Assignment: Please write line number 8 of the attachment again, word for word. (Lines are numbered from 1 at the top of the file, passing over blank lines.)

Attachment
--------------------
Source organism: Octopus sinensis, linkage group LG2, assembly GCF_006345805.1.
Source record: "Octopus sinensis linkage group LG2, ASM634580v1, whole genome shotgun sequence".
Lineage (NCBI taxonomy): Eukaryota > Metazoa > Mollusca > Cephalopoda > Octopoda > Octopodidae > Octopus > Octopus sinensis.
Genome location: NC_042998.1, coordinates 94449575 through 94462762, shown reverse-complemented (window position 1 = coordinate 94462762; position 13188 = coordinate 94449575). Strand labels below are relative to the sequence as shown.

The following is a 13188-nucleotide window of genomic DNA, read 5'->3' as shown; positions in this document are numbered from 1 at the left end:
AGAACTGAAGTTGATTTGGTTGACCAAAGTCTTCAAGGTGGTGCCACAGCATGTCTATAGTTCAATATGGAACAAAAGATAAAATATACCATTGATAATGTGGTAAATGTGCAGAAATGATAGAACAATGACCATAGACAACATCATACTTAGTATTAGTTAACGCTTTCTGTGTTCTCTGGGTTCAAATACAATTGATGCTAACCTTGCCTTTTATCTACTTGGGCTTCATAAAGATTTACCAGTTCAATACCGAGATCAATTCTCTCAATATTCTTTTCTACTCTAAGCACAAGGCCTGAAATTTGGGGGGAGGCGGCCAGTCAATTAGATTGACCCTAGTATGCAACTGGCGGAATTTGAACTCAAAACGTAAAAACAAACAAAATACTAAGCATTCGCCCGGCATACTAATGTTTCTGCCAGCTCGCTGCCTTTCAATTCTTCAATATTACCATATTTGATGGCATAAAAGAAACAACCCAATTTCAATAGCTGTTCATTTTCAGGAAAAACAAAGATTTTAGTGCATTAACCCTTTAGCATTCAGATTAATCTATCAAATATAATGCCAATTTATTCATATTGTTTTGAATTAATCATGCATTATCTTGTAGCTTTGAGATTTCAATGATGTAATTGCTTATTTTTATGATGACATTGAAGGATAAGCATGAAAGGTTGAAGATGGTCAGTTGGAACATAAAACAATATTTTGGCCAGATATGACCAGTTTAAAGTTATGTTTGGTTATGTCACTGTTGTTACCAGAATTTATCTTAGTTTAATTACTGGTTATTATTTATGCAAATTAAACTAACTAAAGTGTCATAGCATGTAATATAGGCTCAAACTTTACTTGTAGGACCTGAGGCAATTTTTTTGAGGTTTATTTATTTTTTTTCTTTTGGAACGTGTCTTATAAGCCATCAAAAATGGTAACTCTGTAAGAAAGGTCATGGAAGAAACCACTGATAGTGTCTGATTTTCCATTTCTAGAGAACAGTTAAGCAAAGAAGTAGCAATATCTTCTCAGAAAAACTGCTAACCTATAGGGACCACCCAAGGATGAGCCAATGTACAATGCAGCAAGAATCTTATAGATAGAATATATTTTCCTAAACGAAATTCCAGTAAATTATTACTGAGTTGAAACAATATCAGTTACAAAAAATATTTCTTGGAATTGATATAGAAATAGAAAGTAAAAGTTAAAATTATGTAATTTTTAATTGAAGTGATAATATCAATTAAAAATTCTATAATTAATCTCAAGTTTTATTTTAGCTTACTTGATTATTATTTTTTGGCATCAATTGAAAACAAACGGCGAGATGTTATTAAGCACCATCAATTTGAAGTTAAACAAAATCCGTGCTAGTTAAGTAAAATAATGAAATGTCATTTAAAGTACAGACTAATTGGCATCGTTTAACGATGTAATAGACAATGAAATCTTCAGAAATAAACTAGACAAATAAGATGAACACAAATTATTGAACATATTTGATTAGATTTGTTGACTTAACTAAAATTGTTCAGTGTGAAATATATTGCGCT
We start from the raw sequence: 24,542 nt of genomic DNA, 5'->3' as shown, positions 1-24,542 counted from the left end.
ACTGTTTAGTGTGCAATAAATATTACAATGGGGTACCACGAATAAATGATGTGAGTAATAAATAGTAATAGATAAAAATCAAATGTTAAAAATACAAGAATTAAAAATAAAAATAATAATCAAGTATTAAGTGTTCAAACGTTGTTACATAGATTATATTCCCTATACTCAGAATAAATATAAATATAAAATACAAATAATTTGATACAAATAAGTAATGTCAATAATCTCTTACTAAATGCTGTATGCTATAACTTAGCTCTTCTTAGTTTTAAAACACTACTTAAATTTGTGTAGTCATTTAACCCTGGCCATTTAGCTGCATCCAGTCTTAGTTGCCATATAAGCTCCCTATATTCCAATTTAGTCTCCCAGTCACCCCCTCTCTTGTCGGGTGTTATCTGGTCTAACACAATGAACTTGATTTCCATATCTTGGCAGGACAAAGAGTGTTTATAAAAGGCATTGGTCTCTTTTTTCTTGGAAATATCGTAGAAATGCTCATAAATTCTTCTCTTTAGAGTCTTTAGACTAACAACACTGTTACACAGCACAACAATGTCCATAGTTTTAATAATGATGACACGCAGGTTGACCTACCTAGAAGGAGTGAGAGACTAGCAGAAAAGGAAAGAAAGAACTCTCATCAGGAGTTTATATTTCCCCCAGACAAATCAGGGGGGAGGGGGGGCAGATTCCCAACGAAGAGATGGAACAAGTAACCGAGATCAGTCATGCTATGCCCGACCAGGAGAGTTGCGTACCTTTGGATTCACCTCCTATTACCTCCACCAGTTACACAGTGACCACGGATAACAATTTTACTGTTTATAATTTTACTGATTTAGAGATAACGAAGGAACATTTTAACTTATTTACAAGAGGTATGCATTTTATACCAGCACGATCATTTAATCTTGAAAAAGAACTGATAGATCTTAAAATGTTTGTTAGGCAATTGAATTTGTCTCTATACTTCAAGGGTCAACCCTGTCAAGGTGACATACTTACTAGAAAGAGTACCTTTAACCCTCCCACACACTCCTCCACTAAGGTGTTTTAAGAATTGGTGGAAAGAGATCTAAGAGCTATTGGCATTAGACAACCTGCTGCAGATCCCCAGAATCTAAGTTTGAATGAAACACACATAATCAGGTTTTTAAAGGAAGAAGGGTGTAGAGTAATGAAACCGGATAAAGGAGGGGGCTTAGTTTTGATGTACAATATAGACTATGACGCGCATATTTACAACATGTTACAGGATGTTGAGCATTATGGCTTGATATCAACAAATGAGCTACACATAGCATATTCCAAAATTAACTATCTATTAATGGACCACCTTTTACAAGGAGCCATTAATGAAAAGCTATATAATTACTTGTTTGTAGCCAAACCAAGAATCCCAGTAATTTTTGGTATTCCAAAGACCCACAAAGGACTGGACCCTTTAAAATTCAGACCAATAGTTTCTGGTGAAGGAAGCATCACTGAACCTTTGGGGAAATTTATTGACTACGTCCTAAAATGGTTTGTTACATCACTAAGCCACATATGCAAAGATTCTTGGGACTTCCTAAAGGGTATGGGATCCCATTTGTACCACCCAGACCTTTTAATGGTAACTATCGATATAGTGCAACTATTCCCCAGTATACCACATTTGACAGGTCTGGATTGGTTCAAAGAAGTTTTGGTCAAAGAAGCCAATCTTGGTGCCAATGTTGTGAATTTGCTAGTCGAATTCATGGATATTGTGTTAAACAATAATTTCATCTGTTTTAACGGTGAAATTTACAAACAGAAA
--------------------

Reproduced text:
ACTGTTTAGTGTGCAATAAATATTACAATGGGGTACCACGAATAAATGATGTGAGTAATAAATAGTAATAGATAAAAATCAAATGTTAAAAATACAAGAATTAAAAATAAAAATAATAATCAAGTATTAAGTGTTCAAACGTTGTTACATAGATTATATTCCCTATACTCAGAATAAATATAAATATAAAATACAAATAATTTGATACAAATAAGTAATGTCAATAATCTCTTACTAAATGCTGTATGCTATAACTTAGCTCTTCTTAGTTTTAAAACACTACTTAAATTTGTGTAGTCATTTAACCCTGGCCATTTAGCTGCATCCAGTCTTAGTTGCCATATAAGCTCCCTATATTCCAATTTAGTCTCCCAGTCACCCCCTCTCTTGTCGGGTGTTATCTGGTCTAACACAATGAACTTGATTTCCATATCTTGGCAGGACAAAGAGTGTTTATAAAAGGCATTGGTCTCTTTTTTCTTGGAAATATCGTAGAAATGCTCATAAATTCTTCTCTTTAGAGTCTTTAGACTAACAACACTGTTACACAGCACAACAATGTCCATAGTTTTAATAATGATGACACGCAGGTTGACCTACCTAGAAGGAGTGAGAGACTAGCAGAAAAGGAAAGAAAGAACTCTCATCAGGAGTTTATATTTCCCCCAGACAAATCAGGGGGGAGGGGGGGCAGATTCCCAACGAAGAGATGGAACAAGTAACCGAGATCAGTCATGCTATGCCCGACCAGGAGAGTTGCGTACCTTTGGATTCACCTCCTATTACCTCCACCAGTTACACAGTGACCACGGATAACAATTTTACTGTTTATAATTTTACTGATTTAGAGATAACGAAGGAACATTTTAACTTATTTACAAGAGGTATGCATTTTATACCAGCACGATCATTTAATCTTGAAAAAGAACTGATAGATCTTAAAATGTTTGTTAGGCAATTGAATTTGTCTCTATACTTCAAGGGTCAACCCTGTCAAGGTGACATACTTACTAGAAAGAGTACCTTTAACCCTCCCACACACTCCTCCACTAAGGTGTTTTAAGAATTGGTGGAAAGAGATCTAAGAGCTATTGGCATTAGACAACCTGCTGCAGATCCCCAGAATCTAAGTTTGAATGAAACACACATAATCAGGTTTTTAAAGGAAGAAGGGTGTAGAGTAATGAAACCGGATAAAGGAGGGGGCTTAGTTTTGATGTACAATATAGACTATGACGCGCATATTTACAACATGTTACAGGATGTTGAGCATTATGGCTTGATATCAACAAATGAGCTACACATAGCATATTCCAAAATTAACTATCTATTAATGGACCACCTTTTACAAGGAGCCATTAATGAAAAGCTATATAATTACTTGTTTGTAGCCAAACCAAGAATCCCAGTAATTTTTGGTATTCCAAAGACCCACAAAGGACTGGACCCTTTAAAATTCAGACCAATAGTTTCTGGTGAAGGAAGCATCACTGAACCTTTGGGGAAATTTATTGACTACGTCCTAAAATGGTTTGTTACATCACTAAGCCACATATGCAAAGATTCTTGGGACTTCCTAAAGGGTATGGGATCCCATTTGTACCACCCAGACCTTTTAATGGTAACTATCGATATAGTGCAACTATTCCCCAGTATACCACATTTGACAGGTCTGGATTGGTTCAAAGAAGTTTTGGTCAAAGAAGCCAATCTTGGTGCCAATGTTGTGAATTTGCTAGTCGAATTCATGGATATTGTGTTAAACAATAATTTCATCTGTTTTAACGGTGAAATTTACAAACAGAAA